Readers from two countries not previously showing up on my blog stats clicked in today, bringing the number of countries the blog has reached to 95, I'm stunned, and would love to know what postings attracted them, or how they found it, and if they used the translation device in the left sidebar, or read it in English. Ah, so many questions
The first is especially meaningful to me, Greece, the birthplace of western civilization about 3,200 BC. There's too much history to even attempt to summarize here.
But the flag has a rich heritage. The white cross symbolizes Eastern Orthodox Christianity, the religion of Greece and Cyprus...and I have readers there too.he nine stripes have two different possibilities, representing the nine syllables of the Greek words for "Freedom (the blue) or Death (the white)." I'm reminded of New Hampshire's motto: "Live Free or Die." The stripes may also go way back to symbolize the nine muses, the goddess of art and civilization. the flag was official adopted in 1822,
The nine stripes have two different possibilities, representing the nine syllables of the Greek words for "Freedom (the blue) or Death (the white)." I'm reminded of New Hampshire's motto: "Live Free or Die." The stripes may also go way back to symbolize the nine muses, the goddess of art and civilization. the flag was official adopted in 1822,

The other country new today is Ghana, a remnant of the Ghanan empire before European explorers began sacking the country in the 1600s. The first were the Portuguese, followed by the Dutch, and then the British, taking over in 1898.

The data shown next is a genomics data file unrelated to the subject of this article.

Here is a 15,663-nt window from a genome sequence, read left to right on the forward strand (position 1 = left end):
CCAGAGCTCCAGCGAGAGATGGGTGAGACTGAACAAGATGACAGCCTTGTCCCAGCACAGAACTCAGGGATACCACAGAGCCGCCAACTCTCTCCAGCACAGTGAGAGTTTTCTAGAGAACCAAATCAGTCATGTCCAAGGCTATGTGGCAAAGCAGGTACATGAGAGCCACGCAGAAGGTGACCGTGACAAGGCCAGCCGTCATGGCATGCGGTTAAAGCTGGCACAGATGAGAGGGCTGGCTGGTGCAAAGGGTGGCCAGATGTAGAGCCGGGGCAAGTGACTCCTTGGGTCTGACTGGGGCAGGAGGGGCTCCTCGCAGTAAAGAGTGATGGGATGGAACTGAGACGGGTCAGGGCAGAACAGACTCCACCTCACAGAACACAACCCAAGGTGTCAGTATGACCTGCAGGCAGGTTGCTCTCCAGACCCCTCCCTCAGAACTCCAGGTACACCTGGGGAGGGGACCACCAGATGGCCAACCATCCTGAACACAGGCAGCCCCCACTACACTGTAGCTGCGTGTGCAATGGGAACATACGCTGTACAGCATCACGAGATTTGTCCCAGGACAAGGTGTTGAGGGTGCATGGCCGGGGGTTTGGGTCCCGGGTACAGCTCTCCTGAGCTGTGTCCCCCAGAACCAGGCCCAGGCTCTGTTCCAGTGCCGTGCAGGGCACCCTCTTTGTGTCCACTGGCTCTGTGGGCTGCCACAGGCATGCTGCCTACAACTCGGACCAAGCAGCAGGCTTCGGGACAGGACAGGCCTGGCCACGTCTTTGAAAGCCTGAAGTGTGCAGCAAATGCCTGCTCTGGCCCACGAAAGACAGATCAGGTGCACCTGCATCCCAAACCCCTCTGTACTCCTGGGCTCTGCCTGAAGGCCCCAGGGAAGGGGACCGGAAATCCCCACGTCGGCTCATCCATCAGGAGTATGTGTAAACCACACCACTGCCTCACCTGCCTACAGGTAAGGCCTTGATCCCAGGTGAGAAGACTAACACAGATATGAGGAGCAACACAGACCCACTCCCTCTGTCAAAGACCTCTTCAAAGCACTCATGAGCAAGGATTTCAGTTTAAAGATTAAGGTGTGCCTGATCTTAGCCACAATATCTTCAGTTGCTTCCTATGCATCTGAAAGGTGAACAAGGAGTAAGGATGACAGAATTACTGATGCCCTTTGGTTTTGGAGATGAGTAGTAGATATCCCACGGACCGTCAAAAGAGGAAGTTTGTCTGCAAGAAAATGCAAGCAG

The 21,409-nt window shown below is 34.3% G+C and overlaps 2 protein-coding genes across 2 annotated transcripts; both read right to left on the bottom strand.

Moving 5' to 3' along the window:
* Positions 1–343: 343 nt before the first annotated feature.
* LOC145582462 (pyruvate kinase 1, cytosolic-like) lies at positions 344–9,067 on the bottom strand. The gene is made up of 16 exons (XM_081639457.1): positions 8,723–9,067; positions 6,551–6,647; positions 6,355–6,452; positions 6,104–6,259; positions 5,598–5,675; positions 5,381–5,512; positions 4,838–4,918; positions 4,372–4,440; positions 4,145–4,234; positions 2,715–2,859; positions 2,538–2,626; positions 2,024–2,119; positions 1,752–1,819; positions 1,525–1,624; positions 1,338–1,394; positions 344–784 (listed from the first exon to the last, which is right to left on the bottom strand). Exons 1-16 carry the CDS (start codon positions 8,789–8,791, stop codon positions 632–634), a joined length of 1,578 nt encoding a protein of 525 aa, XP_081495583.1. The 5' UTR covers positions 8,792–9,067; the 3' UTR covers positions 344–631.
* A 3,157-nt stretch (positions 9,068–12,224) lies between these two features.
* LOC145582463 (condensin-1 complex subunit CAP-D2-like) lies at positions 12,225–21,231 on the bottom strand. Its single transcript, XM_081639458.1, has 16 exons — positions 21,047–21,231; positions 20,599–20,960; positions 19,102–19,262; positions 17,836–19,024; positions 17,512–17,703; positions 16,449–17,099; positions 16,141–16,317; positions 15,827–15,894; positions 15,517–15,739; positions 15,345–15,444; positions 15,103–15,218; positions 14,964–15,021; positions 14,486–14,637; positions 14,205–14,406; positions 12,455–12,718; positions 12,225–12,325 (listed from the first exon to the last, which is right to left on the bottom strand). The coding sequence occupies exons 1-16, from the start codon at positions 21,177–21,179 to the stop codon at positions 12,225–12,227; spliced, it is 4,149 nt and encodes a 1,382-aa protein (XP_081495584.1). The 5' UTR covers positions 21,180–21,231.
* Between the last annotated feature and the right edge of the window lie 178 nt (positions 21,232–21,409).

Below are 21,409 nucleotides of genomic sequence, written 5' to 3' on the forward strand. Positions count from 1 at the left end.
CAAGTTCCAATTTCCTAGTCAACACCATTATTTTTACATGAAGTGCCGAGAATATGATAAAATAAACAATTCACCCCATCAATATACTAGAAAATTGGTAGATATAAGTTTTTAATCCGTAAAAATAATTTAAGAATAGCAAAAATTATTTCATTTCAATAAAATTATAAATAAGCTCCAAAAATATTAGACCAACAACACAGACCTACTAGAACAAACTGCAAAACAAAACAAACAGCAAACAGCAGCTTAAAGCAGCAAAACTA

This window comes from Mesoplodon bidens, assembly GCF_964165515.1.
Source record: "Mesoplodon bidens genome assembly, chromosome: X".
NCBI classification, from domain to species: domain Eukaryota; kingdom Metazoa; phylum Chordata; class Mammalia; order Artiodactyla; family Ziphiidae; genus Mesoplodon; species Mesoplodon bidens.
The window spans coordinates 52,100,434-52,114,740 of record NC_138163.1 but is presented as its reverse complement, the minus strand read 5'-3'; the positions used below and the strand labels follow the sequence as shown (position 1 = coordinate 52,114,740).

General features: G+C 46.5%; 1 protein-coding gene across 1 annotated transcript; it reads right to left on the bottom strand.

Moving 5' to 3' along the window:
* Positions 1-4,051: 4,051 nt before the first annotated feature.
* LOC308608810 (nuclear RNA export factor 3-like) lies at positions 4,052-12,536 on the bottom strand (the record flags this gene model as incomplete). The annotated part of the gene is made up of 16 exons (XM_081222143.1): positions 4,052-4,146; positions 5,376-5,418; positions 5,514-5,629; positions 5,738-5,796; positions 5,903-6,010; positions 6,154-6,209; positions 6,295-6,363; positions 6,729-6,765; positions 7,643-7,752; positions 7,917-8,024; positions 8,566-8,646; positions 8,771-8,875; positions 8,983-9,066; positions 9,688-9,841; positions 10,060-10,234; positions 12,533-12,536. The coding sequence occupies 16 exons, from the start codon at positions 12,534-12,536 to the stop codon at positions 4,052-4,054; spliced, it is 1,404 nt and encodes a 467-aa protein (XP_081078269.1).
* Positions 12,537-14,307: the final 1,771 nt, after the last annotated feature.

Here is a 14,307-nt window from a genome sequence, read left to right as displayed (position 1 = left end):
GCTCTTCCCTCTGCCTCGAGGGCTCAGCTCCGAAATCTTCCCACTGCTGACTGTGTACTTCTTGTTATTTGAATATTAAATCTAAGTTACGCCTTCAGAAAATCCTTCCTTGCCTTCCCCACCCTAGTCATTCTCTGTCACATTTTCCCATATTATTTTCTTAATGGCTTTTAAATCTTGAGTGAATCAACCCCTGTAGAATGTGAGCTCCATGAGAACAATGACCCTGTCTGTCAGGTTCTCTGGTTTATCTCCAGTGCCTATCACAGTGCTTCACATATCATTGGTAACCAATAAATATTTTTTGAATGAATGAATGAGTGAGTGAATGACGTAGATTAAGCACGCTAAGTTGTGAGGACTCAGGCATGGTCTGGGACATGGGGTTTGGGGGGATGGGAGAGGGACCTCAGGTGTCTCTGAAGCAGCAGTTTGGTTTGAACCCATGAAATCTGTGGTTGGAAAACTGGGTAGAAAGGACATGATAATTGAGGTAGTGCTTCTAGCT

What attracted them? Natural resources, especially gold and ivory. The English named the entire area "the Gold Coast" and the French, impressed with the peoples' jewelry,  named it "Cote d'Ivoire," both names that have stuck.
 The current flag was adopted when Ghana gained independence from Britain in 1957. The back star in the center is the star of African freedom , and the three bands in traditional African colors are red for the bloodshed of those who fought for independence, yellow for the country's mineral wealth, and green for the forests. Ghana comes from the word "Warrior King." This is the 11th country in Africa to have blog readers here.

Flag of rebellion and a Saint's country

The flag of Ireland over a statue in Dublin--Cathal McNaughton/Reuters
'Tis a small country with along history and huge influence.
As revelers celebrate St. Patrick's Day here and in Ireland and elsewhere this week, this is a salute to that independent, rebellious heritage, and to the residents  of that country who are readers of this blog.
The flag, like many around the world, is a flag of rebellion. Officially adopted as the country's flag in December 1921 when the country gained independence from Britain, it had been around for about 80 years as a symbol of resistance. It was first used in 1848, with the colors switched, in a failed revolution led by Thomas Meagher. Instead of being sentenced to death, the leaders were sentenced to Australia.